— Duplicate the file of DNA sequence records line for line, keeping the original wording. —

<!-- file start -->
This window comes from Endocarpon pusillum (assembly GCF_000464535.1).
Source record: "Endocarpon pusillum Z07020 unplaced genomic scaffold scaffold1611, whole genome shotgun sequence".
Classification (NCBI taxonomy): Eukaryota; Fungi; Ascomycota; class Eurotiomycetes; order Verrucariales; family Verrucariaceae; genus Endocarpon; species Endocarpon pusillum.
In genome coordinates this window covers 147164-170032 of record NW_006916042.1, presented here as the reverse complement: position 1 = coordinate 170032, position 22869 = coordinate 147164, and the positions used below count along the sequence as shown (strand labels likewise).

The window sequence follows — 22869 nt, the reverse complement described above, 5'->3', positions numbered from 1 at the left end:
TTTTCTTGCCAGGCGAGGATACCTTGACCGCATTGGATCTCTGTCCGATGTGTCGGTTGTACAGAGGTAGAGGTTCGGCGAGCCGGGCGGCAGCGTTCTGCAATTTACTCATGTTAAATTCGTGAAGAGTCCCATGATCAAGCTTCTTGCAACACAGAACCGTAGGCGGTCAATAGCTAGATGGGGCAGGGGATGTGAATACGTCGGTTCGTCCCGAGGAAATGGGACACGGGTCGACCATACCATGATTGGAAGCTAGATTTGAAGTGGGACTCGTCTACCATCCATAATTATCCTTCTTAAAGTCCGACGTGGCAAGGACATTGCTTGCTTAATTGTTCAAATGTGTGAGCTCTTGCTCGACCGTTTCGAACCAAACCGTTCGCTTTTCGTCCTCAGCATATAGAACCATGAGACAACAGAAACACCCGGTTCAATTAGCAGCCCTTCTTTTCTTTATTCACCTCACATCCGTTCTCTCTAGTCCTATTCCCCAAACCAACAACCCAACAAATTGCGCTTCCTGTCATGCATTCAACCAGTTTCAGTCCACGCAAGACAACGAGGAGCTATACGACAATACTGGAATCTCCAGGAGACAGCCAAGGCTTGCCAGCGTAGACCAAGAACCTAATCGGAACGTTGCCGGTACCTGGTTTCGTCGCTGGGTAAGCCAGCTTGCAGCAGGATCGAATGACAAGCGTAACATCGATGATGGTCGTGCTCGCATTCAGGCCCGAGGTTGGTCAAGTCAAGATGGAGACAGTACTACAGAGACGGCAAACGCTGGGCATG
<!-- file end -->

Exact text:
This window comes from Endocarpon pusillum (assembly GCF_000464535.1).
Source record: "Endocarpon pusillum Z07020 unplaced genomic scaffold scaffold1611, whole genome shotgun sequence".
Classification (NCBI taxonomy): Eukaryota; Fungi; Ascomycota; class Eurotiomycetes; order Verrucariales; family Verrucariaceae; genus Endocarpon; species Endocarpon pusillum.
In genome coordinates this window covers 147164-170032 of record NW_006916042.1, presented here as the reverse complement: position 1 = coordinate 170032, position 22869 = coordinate 147164, and the positions used below count along the sequence as shown (strand labels likewise).

The window sequence follows — 22869 nt, the reverse complement described above, 5'->3', positions numbered from 1 at the left end:
TTTTCTTGCCAGGCGAGGATACCTTGACCGCATTGGATCTCTGTCCGATGTGTCGGTTGTACAGAGGTAGAGGTTCGGCGAGCCGGGCGGCAGCGTTCTGCAATTTACTCATGTTAAATTCGTGAAGAGTCCCATGATCAAGCTTCTTGCAACACAGAACCGTAGGCGGTCAATAGCTAGATGGGGCAGGGGATGTGAATACGTCGGTTCGTCCCGAGGAAATGGGACACGGGTCGACCATACCATGATTGGAAGCTAGATTTGAAGTGGGACTCGTCTACCATCCATAATTATCCTTCTTAAAGTCCGACGTGGCAAGGACATTGCTTGCTTAATTGTTCAAATGTGTGAGCTCTTGCTCGACCGTTTCGAACCAAACCGTTCGCTTTTCGTCCTCAGCATATAGAACCATGAGACAACAGAAACACCCGGTTCAATTAGCAGCCCTTCTTTTCTTTATTCACCTCACATCCGTTCTCTCTAGTCCTATTCCCCAAACCAACAACCCAACAAATTGCGCTTCCTGTCATGCATTCAACCAGTTTCAGTCCACGCAAGACAACGAGGAGCTATACGACAATACTGGAATCTCCAGGAGACAGCCAAGGCTTGCCAGCGTAGACCAAGAACCTAATCGGAACGTTGCCGGTACCTGGTTTCGTCGCTGGGTAAGCCAGCTTGCAGCAGGATCGAATGACAAGCGTAACATCGATGATGGTCGTGCTCGCATTCAGGCCCGAGGTTGGTCAAGTCAAGATGGAGACAGTACTACAGAGACGGCAAACGCTGGGCATG